My friend, Mike Tagliere

“What are you writing?,” I asked my buddy and co-worker Mike Tagliere at the Omni in Dallas in January of 2016. At that time, Mike and I were both writing for Pro Football Focus and we had the opportunity to meet at the FSTA Winter Conference.

That was an All-Star crew PFF assembled. Mike Clay, Jeff Ratcliffe, Nathan Jahnke, Tags, myself. I relished the opportunity to meet some of my friends from fantasy football Twitter and get the chance to network in the industry that I had come to love.

Turns out, what Tags was writing was a note to Mark Cuban, millionaire owner of the Dallas Mavericks and the guest speaker of that season’s FSTA conference. See, Tags was driven to be successful as a writer. To be full-time in this space and he wasn’t going to let this opportunity escape.

After Cuban addressed the participants, Mike and I lingered out of the conference room and Cuban spoke to a handful of people. Before he was escorted away by his one-man security detail, Mike Tagliere worked his way through the growing crowd and managed to shake hands with Cuban and handed him the note that Mike had scribbled down.

A few minutes later, we were making our way down to the hotel’s bar for a drink and as we walked, I asked Tags what he said to Cuban. Mike kinda told me about how important it was for him to “make it” and that Cuban responded with some encouraging words.

It must have been amazing motivation because Tags soon had a rocket propelling his momentum and he went out there and achieved everything he ever wanted to be. And it couldn’t have happened to a better person. Mike represented everything about making it the right way.

Tags never had to resort to gimmicks, passive-aggressive quote tweets, thrusting himself into others’ conversations, or trolling athletes. He simply worked harder than anyone else, remained kind, and gave some of the best analyses and opinions that were out there.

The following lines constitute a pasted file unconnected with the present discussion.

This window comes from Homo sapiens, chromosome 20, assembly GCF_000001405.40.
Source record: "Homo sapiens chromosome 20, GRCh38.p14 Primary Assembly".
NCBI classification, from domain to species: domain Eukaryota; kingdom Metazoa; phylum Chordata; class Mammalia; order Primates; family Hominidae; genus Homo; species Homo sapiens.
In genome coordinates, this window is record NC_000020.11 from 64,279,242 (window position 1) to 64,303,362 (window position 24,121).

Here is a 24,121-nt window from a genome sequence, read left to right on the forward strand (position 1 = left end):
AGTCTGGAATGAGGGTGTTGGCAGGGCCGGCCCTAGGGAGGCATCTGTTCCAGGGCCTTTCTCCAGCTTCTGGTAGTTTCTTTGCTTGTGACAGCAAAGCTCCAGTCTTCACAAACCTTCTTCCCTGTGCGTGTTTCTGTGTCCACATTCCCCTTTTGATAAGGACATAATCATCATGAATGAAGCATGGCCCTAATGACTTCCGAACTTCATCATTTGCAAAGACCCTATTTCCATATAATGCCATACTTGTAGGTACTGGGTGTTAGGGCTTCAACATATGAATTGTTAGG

Even as Tags continued to ascend the ranks of “made” men and his influence grew, he never changed who he was. No matter how inexperienced or new an aspiring writer or podcaster was, Mike always found the time to give back and donate his time. And he was always humble and so appreciative of those still willing to put in that grind.

One of my favorite all-time podcast spots I’ve ever participated in was with Tags and his beautiful wife Tabbie, back when they kicked off my favorite show, The Hot Route Podcast. I was the second-ever guest on the show and it was such a fun hour. Tags, Tabbie, and I talked about all kinds of non-football things and I even made it through the segment with off-the-cuff embarrassing personal questions that gave that show its unique edge and flavor.

Sometime later, I started my own program, The Old School Podcast, and true to form, I had Mike on as my second guest. By that time, he had really come into his own as a talent. I was always envious of how Tags could join any media, television, podcast, local radio, satellite radio, it didn’t matter. Mike was so good at his job that he had the data and facts ingrained in his head.

Mere mortals like myself often need pre-show notes to prepare facts and numbers but Tags was such an amazing writer and analyst that he didn’t need prep time. That, to me, is the mark of a consummate professional, and one who certainly should be considered among the very best at his craft.

As great as Mike was in football, nothing made him happier than his wife, Tabbie, and his two kids Alyssa and Jonathan.

Back to that chilly week in Dallas, Mike was the person I was most looking forward to connecting with. And to be honest, I kinda tagged along with Tags all week. I didn’t know she was coming, but Mike brought Tabbie to the conference. After meeting her, I had a better understanding of Mike’s drive.

Tabbie was the most caring, kind, and supportive spouse I’d ever encountered. She filled Mike with encouragement, motivation, and genuinely wanted him to achieve his dreams. I watched in amazement how Tabbie could socialize with us scrubs, support her husband, and use her downtime there in the hotel to study. She wanted to become a nurse, and in true Tagliere fashion, that’s exactly what she achieved.

I remember sipping on an IPA and thinking to myself what an amazing couple and how nice it must be to have someone be so supportive in life.

On the second night in Dallas, after the main conference and cocktail hour, the vast majority of FSTA participants gathered to carpool off to American Airlines Center to watch a Mavericks basketball game. As part of the festivities, an extra $100 bought all FSTA participants a ticket to the game and all-you-can-eat-and-drink seating at the Jack Daniels Bar.

Maybe because we weren’t “made” men yet, but Tags and I had elected not to buy the ducats. But after some talking, we decided we certainly wanted to go. It was Tabbie who said, “let’s just go; what’s the worst that can happen?”